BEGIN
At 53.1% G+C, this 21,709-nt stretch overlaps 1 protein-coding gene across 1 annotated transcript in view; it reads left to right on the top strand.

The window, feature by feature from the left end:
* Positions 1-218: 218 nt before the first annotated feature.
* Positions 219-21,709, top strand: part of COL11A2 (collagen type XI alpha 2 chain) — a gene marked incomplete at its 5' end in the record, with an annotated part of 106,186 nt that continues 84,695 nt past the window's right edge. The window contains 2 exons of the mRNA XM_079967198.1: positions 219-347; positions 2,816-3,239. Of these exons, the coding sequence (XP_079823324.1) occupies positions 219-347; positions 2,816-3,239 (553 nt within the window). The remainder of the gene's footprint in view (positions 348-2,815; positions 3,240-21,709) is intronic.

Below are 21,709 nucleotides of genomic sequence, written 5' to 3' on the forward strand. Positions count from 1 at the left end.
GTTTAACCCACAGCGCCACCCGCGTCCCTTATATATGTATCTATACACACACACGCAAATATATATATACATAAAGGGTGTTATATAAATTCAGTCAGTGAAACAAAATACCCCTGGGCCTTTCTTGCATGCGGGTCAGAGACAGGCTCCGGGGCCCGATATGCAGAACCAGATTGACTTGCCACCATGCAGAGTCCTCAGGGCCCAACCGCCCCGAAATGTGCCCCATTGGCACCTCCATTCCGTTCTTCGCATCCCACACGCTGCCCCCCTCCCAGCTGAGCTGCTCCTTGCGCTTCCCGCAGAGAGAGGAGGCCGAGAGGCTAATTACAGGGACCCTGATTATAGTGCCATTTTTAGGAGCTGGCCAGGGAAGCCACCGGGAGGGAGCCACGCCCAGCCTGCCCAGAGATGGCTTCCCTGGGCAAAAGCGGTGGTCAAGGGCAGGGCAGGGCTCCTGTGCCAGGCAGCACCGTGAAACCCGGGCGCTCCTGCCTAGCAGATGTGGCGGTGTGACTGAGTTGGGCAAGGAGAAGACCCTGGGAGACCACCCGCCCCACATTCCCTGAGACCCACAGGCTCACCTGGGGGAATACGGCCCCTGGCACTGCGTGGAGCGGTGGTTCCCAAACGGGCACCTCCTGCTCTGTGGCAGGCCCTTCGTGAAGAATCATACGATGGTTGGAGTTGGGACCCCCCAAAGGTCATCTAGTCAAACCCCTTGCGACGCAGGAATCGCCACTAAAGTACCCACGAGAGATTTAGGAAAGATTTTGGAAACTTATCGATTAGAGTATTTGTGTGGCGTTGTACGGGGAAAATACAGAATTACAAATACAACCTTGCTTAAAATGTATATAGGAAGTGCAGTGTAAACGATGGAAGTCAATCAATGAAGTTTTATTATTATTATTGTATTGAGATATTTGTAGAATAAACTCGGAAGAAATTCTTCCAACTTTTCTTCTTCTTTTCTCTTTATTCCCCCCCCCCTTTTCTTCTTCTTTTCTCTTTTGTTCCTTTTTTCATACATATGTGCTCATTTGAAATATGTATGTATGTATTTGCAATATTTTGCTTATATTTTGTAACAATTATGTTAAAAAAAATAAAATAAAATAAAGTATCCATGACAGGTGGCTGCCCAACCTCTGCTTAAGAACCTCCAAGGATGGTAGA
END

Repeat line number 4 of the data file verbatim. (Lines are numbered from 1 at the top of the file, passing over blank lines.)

* Positions 219-21,709, top strand: part of COL11A2 (collagen type XI alpha 2 chain) — a gene marked incomplete at its 5' end in the record, with an annotated part of 106,186 nt that continues 84,695 nt past the window's right edge. The window contains 2 exons of the mRNA XM_079967198.1: positions 219-347; positions 2,816-3,239. Of these exons, the coding sequence (XP_079823324.1) occupies positions 219-347; positions 2,816-3,239 (553 nt within the window). The remainder of the gene's footprint in view (positions 348-2,815; positions 3,240-21,709) is intronic.